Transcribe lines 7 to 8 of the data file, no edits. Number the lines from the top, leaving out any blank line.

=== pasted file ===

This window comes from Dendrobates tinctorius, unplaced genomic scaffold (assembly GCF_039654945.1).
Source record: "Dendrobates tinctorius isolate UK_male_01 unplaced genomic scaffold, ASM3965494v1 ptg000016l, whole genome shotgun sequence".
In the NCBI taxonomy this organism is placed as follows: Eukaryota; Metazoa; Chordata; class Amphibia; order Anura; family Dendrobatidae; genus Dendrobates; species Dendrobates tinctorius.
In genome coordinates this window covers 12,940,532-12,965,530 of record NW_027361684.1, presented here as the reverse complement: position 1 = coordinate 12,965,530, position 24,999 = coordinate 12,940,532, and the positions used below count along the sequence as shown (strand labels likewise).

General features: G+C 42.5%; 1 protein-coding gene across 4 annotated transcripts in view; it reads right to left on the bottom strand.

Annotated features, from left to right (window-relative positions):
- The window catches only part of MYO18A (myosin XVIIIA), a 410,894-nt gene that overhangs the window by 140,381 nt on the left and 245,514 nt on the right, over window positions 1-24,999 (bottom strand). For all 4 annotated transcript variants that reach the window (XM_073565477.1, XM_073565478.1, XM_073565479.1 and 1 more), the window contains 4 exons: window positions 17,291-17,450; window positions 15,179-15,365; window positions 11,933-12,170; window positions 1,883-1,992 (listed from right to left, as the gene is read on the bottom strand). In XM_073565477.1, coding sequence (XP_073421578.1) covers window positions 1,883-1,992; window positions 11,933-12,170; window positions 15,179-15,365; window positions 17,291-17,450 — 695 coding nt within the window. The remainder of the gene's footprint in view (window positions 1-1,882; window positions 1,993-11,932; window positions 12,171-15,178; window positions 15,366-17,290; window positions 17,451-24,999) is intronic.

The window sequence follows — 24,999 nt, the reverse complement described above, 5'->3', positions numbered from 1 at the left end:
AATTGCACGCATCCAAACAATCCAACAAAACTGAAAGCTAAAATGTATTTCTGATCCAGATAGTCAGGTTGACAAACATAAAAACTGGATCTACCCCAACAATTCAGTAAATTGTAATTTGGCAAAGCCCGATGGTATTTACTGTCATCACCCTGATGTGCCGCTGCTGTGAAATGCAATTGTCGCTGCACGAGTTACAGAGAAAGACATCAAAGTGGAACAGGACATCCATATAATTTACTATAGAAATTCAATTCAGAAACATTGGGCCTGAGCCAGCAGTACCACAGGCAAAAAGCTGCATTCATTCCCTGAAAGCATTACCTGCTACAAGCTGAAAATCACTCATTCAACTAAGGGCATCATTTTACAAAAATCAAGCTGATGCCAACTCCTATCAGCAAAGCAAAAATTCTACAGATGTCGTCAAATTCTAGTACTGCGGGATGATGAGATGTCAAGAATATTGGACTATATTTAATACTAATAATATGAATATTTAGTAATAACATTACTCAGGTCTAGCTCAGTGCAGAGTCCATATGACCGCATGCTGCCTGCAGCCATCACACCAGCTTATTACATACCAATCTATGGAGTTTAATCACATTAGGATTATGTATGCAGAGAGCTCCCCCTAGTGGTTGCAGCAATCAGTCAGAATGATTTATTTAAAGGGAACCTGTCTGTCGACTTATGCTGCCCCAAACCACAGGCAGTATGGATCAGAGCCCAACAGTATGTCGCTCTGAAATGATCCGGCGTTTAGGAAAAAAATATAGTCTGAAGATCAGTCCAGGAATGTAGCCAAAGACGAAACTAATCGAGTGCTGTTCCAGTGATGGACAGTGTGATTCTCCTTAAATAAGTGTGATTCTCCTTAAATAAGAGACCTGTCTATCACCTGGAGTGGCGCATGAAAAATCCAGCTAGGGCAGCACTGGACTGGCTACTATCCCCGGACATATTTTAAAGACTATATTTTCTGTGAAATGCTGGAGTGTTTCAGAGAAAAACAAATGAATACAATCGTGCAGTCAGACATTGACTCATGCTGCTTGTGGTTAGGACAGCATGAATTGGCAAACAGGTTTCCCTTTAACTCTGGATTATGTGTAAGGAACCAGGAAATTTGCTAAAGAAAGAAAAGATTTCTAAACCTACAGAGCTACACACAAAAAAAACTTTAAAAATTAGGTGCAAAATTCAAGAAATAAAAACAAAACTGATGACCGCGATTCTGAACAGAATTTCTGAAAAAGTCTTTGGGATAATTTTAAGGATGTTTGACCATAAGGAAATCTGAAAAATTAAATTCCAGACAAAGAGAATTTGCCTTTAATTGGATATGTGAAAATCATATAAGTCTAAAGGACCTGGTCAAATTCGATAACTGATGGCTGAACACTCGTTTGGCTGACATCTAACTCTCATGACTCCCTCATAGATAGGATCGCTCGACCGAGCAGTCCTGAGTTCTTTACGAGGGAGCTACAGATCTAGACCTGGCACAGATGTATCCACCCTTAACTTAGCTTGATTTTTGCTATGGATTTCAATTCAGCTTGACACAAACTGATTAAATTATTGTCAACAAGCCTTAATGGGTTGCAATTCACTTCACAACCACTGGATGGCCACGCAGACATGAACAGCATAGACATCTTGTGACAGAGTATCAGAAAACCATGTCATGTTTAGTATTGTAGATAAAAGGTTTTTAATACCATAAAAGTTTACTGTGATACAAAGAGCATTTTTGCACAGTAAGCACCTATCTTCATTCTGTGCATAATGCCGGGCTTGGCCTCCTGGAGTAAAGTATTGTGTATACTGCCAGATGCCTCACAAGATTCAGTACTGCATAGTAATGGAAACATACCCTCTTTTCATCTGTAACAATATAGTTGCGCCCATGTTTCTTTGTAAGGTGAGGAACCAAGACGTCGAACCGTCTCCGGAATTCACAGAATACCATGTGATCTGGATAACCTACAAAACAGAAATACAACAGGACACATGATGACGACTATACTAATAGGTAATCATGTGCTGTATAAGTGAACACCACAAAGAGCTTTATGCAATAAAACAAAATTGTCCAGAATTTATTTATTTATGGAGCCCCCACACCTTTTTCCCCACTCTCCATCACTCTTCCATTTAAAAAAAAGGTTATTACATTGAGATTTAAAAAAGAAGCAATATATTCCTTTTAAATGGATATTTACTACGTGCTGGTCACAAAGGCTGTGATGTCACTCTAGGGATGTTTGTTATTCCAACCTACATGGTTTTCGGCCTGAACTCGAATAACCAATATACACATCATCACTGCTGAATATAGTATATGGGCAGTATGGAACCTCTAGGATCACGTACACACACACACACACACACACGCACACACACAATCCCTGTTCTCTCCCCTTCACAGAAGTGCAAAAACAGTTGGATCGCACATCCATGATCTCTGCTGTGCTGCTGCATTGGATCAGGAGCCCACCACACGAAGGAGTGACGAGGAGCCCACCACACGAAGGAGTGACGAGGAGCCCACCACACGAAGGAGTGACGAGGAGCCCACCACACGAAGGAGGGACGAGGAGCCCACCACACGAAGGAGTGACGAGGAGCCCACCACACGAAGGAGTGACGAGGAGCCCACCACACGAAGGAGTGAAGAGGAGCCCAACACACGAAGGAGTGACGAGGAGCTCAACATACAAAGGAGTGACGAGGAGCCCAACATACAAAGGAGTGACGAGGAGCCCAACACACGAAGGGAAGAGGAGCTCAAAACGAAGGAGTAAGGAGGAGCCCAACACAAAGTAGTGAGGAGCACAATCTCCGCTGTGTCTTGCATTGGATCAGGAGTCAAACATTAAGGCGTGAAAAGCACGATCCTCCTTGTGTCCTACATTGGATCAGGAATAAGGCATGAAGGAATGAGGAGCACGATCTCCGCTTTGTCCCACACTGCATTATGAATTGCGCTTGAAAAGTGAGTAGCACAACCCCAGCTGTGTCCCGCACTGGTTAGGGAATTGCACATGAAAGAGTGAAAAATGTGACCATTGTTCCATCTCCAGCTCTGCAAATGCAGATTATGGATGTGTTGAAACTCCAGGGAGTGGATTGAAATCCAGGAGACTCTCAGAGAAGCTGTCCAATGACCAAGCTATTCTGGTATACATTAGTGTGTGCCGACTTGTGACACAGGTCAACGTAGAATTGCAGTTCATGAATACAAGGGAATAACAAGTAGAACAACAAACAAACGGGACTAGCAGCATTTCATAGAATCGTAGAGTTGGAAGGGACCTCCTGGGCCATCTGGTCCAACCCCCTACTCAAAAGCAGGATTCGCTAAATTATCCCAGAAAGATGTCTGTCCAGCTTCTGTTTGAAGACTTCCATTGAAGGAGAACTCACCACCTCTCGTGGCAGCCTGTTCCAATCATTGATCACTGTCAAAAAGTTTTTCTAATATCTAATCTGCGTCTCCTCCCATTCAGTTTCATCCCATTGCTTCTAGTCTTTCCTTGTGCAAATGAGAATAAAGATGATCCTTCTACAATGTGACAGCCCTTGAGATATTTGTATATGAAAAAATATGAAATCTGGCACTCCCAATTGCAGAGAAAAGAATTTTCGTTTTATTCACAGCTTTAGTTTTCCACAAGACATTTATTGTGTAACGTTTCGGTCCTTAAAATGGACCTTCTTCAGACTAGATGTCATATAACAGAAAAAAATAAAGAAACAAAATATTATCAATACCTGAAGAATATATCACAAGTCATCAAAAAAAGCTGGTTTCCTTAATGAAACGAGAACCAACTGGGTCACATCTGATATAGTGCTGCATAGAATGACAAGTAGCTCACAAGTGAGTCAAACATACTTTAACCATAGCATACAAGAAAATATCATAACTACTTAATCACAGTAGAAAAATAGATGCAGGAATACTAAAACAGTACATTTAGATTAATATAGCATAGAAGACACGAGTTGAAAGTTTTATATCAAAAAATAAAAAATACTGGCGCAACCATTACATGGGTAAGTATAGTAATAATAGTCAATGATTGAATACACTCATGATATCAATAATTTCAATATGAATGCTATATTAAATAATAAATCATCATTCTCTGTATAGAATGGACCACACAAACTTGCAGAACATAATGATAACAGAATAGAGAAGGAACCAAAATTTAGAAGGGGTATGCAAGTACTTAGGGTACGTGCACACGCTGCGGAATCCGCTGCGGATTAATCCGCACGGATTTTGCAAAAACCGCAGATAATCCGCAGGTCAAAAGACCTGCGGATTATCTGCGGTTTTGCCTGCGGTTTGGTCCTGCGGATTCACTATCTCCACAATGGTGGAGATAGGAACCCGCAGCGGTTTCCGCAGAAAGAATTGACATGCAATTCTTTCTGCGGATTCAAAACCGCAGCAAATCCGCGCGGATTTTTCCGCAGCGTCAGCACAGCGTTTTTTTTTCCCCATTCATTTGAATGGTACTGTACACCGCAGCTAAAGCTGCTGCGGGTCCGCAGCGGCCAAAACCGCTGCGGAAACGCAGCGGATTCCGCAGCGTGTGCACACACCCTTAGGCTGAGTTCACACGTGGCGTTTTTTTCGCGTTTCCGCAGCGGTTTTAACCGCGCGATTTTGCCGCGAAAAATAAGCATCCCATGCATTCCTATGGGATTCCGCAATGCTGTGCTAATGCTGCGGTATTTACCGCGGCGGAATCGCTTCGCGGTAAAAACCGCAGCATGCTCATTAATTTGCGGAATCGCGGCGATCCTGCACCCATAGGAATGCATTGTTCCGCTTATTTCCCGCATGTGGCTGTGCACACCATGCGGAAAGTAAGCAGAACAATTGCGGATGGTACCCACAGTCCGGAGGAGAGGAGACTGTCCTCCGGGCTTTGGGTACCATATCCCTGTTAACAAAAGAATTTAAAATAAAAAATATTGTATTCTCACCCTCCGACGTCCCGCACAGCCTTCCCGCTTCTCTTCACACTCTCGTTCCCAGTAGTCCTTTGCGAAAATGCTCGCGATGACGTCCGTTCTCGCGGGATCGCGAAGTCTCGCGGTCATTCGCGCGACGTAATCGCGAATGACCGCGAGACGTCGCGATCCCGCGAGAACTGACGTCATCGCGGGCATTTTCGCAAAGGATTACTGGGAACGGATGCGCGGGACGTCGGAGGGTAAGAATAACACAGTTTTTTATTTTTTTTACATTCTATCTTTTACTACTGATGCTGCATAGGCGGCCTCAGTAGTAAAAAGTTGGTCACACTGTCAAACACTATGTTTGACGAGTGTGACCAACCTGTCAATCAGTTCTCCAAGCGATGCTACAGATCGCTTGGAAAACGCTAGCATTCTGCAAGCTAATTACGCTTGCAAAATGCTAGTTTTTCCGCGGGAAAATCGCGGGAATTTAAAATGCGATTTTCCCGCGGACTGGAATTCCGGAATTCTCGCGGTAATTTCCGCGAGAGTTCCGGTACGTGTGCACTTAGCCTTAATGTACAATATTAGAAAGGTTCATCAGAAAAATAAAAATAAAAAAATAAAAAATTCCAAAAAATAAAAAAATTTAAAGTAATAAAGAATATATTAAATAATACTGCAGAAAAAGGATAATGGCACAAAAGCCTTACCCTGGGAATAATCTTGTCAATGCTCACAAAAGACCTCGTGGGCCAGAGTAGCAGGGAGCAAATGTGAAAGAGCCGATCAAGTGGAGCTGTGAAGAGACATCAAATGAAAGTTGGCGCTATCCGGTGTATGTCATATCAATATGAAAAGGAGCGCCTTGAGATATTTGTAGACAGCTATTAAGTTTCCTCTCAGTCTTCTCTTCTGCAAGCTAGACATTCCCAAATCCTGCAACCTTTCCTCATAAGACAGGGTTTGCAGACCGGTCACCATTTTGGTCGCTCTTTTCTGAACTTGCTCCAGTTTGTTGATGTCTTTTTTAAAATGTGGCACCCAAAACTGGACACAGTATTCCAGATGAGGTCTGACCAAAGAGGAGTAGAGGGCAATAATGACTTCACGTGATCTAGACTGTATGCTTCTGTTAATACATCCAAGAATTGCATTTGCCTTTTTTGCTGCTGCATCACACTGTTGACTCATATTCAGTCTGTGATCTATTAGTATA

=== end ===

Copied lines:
- The window catches only part of MYO18A (myosin XVIIIA), a 410,894-nt gene that overhangs the window by 140,381 nt on the left and 245,514 nt on the right, over window positions 1-24,999 (bottom strand). For all 4 annotated transcript variants that reach the window (XM_073565477.1, XM_073565478.1, XM_073565479.1 and 1 more), the window contains 4 exons: window positions 17,291-17,450; window positions 15,179-15,365; window positions 11,933-12,170; window positions 1,883-1,992 (listed from right to left, as the gene is read on the bottom strand). In XM_073565477.1, coding sequence (XP_073421578.1) covers window positions 1,883-1,992; window positions 11,933-12,170; window positions 15,179-15,365; window positions 17,291-17,450 — 695 coding nt within the window. The remainder of the gene's footprint in view (window positions 1-1,882; window positions 1,993-11,932; window positions 12,171-15,178; window positions 15,366-17,290; window positions 17,451-24,999) is intronic.

The window sequence follows — 24,999 nt, the reverse complement described above, 5'->3', positions numbered from 1 at the left end: